I think it might be a good idea to post more often than just every six months or so. This way, I won't have to recap all of life's events in order to keep everything straight.
I'd love to say that the months since my last post were spent in the mountains training hard and getting stronger, and that's why I haven't posted. July and August and September were spent trying to get my life in order in terms of gainful employment. There are several reasons that those three months were not ideal in terms of stress levels, training, or even financial stability. Stress was high because though I was working at the running store, and loving it, living in Fairfax and trying to pay off a lemon for a car and not living at home is tough at best. Training was rough because primarily because I didn't have gas money to get out to the mountains to properly train for the Ultra Race of Champions 100k (more on that in a bit). With several weeks spent studying for a potential job, taking tests, and online classes, I ended up literally running out of that building. Funny story but maybe not for a public post. At the end I landed a job working for a DoD contractor. There is plenty of that kind of work around the DC area, though, I am in an office.
So all this is leading to a very rough day at UROC. At the end of September the UROC 100k took place. I was lucky enough to land an elite spot so I was able to skirt the race entry fee. This was a huge plus, I wouldn't have been able to race otherwise. All the training I had done for the race had been in the last month or so before the race and had been on local trails that had minimal elevation gain, and were not super technical. I was able to get in two runs over 20 miles. I hadn't spent any time looking at the course, had no idea what I was in for, and was largely just running blind. I'm not entirely sure why I even started the race that day. I think a lot of it was due to just needing an outlet to blow a massive amount of steam and running 100 or so kilometers seemed like a pretty good way to do it.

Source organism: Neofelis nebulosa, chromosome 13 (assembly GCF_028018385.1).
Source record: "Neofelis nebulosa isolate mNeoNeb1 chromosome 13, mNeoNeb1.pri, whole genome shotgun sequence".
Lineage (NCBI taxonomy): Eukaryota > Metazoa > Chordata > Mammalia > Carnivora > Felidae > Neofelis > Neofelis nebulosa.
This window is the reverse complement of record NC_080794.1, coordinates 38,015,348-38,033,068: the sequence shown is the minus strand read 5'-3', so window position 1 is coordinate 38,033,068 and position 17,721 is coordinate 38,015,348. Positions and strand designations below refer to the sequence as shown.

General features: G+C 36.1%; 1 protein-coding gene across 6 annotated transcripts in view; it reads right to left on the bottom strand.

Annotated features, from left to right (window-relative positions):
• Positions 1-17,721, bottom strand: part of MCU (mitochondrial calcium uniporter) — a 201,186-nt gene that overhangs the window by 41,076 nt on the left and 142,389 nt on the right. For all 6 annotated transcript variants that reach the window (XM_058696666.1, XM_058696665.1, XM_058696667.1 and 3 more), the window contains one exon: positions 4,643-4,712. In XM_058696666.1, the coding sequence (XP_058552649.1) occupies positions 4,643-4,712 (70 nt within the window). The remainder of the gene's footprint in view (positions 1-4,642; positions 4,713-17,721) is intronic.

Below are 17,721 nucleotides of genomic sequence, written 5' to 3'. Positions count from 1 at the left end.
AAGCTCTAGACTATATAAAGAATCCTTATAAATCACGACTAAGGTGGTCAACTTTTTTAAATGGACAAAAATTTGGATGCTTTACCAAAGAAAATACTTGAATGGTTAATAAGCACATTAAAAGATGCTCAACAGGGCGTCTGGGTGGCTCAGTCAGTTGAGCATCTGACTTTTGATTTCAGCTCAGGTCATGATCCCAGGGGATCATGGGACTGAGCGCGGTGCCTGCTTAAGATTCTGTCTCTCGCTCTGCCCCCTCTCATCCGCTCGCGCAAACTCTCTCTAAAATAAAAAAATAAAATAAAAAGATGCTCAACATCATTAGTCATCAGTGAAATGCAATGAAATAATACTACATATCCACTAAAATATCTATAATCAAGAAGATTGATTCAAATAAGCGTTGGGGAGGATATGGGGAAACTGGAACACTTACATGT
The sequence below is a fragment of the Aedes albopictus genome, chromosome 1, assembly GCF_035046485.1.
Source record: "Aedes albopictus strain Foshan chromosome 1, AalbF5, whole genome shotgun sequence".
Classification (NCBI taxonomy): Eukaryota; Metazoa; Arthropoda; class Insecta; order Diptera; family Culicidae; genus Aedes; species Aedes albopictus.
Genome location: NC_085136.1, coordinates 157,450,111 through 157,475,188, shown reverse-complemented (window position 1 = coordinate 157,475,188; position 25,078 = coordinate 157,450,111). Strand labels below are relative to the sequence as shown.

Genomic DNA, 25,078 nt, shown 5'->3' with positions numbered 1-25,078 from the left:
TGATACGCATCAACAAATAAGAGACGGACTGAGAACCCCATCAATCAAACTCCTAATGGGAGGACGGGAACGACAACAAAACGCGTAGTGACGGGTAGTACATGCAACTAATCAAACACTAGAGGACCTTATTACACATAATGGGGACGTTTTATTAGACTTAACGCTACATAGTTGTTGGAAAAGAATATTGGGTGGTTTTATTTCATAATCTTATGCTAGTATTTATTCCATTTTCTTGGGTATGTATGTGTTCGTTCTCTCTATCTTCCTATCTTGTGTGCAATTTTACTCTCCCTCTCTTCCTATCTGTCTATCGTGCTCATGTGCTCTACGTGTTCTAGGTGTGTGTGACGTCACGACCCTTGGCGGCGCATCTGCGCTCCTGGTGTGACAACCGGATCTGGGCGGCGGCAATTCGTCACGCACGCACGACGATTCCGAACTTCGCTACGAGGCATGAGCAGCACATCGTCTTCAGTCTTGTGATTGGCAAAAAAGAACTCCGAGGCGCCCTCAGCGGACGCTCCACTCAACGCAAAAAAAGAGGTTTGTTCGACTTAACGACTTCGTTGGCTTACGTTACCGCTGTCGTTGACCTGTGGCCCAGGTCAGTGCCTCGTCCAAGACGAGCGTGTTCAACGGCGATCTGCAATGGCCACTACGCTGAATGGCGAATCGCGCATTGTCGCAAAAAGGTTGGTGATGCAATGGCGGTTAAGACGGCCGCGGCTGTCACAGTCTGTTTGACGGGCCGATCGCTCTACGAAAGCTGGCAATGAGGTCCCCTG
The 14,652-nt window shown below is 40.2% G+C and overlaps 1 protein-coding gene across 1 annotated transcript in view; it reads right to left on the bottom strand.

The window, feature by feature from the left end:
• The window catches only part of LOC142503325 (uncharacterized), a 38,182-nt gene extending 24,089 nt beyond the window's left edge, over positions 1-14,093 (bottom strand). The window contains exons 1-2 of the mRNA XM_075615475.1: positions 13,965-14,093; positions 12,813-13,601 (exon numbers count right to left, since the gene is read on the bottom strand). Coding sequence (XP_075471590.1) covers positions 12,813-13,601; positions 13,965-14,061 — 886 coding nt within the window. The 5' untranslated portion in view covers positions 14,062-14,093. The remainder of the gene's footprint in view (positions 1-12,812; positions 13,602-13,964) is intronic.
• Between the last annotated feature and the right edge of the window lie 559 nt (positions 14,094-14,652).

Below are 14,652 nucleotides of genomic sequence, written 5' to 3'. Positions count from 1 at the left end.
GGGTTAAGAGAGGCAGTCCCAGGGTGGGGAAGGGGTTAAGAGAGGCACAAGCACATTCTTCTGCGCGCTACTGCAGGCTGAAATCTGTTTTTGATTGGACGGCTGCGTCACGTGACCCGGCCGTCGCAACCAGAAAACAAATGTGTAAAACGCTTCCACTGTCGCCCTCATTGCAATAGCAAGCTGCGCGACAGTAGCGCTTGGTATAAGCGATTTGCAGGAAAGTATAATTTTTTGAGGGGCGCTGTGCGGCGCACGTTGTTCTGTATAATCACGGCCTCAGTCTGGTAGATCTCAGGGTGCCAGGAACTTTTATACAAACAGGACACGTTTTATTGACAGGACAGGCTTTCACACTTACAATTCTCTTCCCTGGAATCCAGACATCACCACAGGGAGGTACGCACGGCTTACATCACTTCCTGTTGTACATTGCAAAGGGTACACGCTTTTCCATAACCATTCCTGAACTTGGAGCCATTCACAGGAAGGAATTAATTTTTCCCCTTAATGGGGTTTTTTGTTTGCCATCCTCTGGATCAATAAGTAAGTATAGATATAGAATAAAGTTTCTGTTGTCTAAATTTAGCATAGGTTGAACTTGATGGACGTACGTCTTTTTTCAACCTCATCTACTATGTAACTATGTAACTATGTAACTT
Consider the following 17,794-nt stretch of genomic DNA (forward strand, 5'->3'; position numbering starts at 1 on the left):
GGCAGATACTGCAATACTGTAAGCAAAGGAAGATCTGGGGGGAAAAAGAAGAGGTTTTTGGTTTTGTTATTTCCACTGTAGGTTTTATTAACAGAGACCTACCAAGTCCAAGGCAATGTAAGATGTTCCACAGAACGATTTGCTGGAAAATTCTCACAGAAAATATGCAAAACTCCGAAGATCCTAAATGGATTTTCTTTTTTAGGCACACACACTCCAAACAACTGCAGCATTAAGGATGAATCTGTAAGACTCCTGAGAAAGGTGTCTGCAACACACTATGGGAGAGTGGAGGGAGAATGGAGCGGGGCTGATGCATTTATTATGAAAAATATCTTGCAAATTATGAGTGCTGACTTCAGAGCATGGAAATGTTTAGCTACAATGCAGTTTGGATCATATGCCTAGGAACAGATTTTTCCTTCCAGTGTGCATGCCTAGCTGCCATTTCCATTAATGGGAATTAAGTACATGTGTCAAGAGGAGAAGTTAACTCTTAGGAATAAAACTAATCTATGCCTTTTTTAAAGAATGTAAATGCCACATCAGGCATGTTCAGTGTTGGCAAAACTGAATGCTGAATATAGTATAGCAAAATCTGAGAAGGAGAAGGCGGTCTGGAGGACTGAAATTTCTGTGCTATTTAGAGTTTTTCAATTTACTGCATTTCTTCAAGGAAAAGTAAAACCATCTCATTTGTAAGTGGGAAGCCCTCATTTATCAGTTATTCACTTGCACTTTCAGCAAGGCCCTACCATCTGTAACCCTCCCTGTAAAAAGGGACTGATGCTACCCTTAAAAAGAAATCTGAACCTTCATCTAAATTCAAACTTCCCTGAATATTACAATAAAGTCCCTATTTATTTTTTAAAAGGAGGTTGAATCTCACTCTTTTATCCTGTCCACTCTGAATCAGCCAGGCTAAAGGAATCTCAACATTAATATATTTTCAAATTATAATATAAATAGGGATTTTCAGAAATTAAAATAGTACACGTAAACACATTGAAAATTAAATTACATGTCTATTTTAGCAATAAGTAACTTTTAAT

The race started out with guys like King, Mackey, Canaday, Clark, heaps of others in the elite category running steadily down the trail. The race started out with a pretty serious downhill and then with retracing your steps back up. Right away, on the down hill I could tell my quads were not going to agree with me that day. It was not exactly what I wanted to feel before the first aid station at mile 4 but hey, what can you expect with no training?
The day was great for running - weather wise. Cool, misty, perfect. The course was scenic, but I have to admit, not looking at the course description and seeing that it was a little over half on road hurt my mental race. The details are gruesome at best, and I tried to hang on to a decent pace as best I could. But with 9 miles to go I sat down, felt my eyes doing all sorts of weird tricks. The rest of the miles were all on pavement and that appealed to me about as much as having open heart surgery while being awake. After a couple minutes, I decided to keep going mainly for the sake of finishing what I started. I rolled into the finish line in 16th in a time of 10:37:25. Not thrilled but hey, there will always be another race.
For the future, I've got Hellgate 100k. Next weekend actually. I've looked at the course and I think I know what to expect. I have been able to get out to the mountains for a good couple of long runs and I'm feeling a whole lot better about this one than I did about UROC. Brian will be pacing me starting at mile 42 or 46...they are the same aid station during the race but I'm not sure anyone ACTUALLY knows how long this race is...